From: Public-private partnerships to build human capacity in low income countries: findings from the Pfizer program
Type 1 Accomplishments limited. Fellow provided volunteer assistance not requiring fellow's professional training and not building on expertise acquired through employment at Pfizer. The skills applied are available in-country or from many other international volunteers. Clients of the partner organization may have benefited from Fellow's personal efforts, but there was little or no permanent change in the ability of the partner organization of its staff to deliver services.
Type 2 Fellow provided technical expertise or training, based on fellow's professional training or Pfizer acquired expertise, which resulted in upgrading the skills of staff in the partner organization, or design of tools/methods for future changes. This may include creation of teaching curriculum, clinical guidelines and protocols, standard operating procedures as well as on-the-job and classroom training. No obvious effect on volume of services, but provided ground work for future improvements or increases in services, and quality may be improved.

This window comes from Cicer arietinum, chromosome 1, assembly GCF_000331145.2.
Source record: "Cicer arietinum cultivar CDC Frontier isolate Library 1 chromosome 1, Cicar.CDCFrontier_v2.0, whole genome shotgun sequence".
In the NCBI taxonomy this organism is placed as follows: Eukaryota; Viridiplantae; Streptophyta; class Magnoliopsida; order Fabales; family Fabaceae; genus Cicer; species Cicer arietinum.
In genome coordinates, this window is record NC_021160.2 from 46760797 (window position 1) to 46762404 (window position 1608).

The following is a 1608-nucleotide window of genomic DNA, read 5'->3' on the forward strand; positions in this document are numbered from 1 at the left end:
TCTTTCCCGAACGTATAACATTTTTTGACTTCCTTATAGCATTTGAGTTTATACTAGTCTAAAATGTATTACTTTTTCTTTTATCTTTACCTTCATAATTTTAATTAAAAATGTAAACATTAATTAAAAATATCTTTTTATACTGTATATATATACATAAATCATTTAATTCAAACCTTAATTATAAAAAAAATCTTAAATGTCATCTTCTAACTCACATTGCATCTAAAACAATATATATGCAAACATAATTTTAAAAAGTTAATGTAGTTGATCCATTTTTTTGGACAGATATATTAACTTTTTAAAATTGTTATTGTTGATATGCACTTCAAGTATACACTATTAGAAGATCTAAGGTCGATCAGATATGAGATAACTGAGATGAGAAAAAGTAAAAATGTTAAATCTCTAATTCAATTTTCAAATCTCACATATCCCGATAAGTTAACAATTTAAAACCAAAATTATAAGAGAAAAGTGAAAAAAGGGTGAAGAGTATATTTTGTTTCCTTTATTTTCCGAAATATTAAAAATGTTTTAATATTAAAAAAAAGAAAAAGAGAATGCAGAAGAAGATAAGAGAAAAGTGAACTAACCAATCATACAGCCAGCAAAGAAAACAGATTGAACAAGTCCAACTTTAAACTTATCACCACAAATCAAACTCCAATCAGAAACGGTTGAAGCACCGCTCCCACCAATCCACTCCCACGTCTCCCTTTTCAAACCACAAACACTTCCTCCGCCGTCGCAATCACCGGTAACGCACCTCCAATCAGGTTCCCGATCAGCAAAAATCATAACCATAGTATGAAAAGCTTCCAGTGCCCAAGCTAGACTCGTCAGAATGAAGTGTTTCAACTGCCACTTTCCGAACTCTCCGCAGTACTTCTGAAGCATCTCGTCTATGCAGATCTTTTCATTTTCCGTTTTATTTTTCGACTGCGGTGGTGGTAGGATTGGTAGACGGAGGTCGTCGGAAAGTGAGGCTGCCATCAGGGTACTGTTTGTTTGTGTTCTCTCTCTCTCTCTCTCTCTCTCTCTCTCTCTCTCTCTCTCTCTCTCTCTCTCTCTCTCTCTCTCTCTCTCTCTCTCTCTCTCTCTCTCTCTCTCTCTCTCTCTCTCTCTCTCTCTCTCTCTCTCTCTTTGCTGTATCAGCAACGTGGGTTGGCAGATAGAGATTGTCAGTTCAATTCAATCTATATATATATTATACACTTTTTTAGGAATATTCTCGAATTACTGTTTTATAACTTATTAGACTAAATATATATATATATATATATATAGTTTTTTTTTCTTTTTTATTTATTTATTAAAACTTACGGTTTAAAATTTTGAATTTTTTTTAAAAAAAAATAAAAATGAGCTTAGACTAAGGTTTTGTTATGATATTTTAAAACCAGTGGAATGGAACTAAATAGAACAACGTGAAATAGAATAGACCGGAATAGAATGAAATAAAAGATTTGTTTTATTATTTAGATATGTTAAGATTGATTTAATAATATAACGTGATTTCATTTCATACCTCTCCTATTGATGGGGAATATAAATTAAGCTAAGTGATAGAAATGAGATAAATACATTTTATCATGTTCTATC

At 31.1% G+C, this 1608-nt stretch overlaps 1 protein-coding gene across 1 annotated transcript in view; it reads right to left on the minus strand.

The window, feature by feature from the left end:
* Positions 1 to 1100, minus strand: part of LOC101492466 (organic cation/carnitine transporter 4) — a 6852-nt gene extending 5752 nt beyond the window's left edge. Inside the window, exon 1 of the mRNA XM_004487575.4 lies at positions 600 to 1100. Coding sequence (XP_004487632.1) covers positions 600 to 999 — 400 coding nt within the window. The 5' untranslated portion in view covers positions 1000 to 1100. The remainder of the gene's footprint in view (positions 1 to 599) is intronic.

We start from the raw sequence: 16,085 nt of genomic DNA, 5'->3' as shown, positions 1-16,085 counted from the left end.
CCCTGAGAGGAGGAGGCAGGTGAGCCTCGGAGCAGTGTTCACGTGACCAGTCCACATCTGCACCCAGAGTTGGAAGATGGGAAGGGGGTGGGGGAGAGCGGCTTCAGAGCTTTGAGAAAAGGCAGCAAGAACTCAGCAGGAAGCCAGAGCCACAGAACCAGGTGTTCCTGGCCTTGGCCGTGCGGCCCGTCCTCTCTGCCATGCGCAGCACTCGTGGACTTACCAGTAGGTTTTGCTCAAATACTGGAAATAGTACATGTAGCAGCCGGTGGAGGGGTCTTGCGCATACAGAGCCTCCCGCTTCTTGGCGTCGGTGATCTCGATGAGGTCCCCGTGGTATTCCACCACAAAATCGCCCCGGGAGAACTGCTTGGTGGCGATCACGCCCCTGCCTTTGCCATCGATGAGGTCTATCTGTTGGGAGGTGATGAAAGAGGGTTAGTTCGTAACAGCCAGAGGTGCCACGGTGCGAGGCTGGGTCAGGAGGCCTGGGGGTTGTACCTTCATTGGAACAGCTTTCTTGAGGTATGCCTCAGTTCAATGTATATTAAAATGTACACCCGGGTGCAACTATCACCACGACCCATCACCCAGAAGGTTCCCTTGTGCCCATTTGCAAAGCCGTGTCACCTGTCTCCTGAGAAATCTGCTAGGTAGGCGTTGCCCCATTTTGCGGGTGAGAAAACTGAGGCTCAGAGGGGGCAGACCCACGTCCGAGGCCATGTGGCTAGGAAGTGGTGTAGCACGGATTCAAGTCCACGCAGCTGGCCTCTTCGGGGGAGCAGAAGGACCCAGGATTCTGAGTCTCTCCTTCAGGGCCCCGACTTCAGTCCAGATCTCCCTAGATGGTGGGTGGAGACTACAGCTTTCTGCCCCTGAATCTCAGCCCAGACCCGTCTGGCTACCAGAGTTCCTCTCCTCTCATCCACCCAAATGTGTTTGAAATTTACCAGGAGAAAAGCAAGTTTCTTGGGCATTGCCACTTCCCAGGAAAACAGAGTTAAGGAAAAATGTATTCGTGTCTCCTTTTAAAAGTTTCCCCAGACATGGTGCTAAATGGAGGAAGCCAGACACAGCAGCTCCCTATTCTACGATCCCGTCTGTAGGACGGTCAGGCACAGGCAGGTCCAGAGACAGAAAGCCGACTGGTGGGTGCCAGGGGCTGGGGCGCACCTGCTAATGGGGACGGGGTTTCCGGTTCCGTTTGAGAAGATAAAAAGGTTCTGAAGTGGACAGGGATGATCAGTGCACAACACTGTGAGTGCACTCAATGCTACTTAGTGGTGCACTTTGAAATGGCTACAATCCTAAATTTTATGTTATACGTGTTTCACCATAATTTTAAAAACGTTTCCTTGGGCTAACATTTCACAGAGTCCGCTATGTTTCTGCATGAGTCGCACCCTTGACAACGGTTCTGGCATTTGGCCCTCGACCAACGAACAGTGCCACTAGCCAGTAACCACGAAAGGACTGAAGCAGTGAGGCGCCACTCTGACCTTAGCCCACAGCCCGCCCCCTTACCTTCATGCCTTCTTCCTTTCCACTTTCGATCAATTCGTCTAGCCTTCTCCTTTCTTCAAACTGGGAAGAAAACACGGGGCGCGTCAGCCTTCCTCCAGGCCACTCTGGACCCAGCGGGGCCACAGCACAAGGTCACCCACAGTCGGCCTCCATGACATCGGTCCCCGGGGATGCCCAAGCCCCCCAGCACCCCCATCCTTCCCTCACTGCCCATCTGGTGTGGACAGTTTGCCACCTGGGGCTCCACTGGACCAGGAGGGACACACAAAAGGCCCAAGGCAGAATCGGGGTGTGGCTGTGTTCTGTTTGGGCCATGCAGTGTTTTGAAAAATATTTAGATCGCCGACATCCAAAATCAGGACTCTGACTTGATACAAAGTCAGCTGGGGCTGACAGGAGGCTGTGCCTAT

Type 3 Using professional skills and/or Pfizer acquired expertise, Fellow worked with counterparts to introduce an operational or managerial improvement that will result in expanding services of the organization. Used skills or expertise not generally available in country. The quantity of service is increased directly, or as a result of improved efficiency/lowered unit cost of a service. May include changes in the organization and work ethic of a partner organization if these are directly attributable to the Fellow's effort and translate into sustainable service expansion.